Of those, eight are predicted to become hurricanes and four are predicted to become major hurricanes.
Due to a combination of factors, this season is expected to be more active than any season in the past three years. Experts warn that those living along the Atlantic coast should be on alert.
"During the early part of the season, of course, we look off the Southeast coast of the United States, where we've already had one with Bonnie, but we also look in the Gulf of Mexico especially the northwestern portion of the Caribbean into the Gulf of Mexico," AccuWeather Atlantic Hurricane Expert Dan Kottlowski said.
"Those are two areas that we're watching very closely and those are the prime areas," Kottlowski said.
For months, meteorologists have been monitoring the possibility for the El Niño weather pattern to transition to a La Niña - a change that would have a significant impact on how active the season becomes.
Earlier this spring, it was unclear whether or not this transition would occur, but experts say it's now looking more likely.
La Niña is characterized by below-normal water temperatures in the Pacific Ocean near the equator.
When this occurs, less wind shear is found in the developmental regions of the Atlantic, increasing the potential for a higher-than-normal amount of tropical systems.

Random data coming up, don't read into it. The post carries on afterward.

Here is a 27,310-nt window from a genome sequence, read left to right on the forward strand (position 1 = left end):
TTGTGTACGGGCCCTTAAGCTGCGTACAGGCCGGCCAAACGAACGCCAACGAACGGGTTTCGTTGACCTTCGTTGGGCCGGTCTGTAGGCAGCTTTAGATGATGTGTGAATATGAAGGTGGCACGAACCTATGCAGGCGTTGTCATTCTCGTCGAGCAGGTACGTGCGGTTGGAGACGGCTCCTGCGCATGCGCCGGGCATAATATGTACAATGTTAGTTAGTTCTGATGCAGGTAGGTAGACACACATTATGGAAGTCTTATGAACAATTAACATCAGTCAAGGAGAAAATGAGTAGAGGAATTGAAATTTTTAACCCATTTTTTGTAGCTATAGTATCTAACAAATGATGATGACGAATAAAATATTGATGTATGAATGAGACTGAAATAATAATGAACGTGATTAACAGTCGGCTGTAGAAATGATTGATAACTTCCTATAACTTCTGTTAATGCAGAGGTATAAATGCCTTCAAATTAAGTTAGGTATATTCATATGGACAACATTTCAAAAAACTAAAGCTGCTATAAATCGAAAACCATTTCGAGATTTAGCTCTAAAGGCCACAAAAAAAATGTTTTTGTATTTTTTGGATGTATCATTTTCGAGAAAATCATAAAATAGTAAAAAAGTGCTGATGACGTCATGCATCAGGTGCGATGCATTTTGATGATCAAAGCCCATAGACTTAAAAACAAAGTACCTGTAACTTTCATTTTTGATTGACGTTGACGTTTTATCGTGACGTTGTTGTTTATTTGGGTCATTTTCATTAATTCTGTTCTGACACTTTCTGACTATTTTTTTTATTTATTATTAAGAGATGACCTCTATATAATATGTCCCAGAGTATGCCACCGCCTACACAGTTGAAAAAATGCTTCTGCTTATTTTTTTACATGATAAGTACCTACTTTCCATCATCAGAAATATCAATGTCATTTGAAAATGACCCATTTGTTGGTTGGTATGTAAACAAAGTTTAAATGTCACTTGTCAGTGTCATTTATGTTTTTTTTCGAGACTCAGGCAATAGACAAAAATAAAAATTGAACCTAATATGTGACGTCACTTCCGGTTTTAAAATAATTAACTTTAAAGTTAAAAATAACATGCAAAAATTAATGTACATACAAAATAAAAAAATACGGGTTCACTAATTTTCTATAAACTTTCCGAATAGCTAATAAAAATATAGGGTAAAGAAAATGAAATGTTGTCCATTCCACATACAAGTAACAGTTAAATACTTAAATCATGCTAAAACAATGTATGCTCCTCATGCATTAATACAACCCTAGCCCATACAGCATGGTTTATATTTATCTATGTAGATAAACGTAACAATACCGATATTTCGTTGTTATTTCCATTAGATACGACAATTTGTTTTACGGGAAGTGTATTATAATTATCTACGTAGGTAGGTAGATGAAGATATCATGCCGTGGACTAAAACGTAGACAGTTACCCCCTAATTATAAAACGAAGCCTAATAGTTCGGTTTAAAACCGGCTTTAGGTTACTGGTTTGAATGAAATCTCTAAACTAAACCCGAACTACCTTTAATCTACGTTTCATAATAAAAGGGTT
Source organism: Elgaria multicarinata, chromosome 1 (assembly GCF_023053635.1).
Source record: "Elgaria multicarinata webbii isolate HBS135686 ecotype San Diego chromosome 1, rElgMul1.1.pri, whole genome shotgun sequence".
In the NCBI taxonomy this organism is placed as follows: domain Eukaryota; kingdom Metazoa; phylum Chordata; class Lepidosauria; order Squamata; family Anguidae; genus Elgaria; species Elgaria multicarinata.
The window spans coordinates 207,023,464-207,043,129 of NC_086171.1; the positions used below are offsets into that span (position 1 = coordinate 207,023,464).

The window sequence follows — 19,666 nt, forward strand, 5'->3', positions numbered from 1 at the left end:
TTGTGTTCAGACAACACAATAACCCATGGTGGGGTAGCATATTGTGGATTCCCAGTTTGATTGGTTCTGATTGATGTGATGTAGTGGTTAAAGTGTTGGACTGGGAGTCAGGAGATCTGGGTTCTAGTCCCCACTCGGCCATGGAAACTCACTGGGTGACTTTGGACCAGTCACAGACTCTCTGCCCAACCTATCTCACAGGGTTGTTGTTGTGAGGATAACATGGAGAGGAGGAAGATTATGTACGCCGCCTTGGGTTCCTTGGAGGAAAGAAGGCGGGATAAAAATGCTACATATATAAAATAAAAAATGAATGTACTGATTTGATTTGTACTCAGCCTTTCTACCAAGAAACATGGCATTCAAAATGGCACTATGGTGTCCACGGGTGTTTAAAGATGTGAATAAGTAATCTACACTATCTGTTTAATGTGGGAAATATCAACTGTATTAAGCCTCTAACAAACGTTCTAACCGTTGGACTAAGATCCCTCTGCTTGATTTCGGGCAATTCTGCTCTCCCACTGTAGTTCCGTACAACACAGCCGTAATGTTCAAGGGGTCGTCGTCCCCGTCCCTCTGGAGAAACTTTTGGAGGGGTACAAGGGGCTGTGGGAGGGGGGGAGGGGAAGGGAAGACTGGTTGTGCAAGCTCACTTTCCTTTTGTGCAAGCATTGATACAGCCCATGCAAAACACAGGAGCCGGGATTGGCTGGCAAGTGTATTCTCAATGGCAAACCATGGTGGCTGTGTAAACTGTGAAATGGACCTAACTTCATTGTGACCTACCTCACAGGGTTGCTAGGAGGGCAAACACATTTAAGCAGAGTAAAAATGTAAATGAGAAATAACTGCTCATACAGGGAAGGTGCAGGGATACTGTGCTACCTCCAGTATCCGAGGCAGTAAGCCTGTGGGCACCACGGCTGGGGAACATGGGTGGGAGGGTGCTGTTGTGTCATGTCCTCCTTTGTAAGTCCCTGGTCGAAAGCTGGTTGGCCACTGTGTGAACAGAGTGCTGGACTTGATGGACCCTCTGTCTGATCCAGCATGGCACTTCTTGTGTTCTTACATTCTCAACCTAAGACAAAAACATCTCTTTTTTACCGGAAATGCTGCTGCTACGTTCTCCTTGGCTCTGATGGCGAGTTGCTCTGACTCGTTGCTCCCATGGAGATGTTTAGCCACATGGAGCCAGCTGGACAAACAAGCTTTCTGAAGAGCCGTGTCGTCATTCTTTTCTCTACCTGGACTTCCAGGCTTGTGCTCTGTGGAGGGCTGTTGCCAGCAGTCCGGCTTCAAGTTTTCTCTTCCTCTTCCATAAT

"There's even more information now strongly suggesting that there's at least a 75 to 80 percent chance that we will go into a La Niña pattern," Kottlowski said.
"Historically, some hurricane seasons that have followed a transition from El Niño to La Niña have been very active. It's possible we could flip from one extreme to the other, from below-normal seasons the past three years to an above-normal year in 2016," he said.
The 2015 Atlantic hurricane season yielded 11 named storms in total, of which four became hurricanes and two became major hurricanes.
Historical data also indicates that seasons which are active during the months of May, June and July have a higher likelihood of becoming a normal or above-normal season.
Meteorologists are monitoring the northwestern Caribbean and eastern Gulf of Mexico for potential development next week. Should a storm develop, it will take the name Colin.
Atlantic hurricane season runs from June 1 to Nov. 30.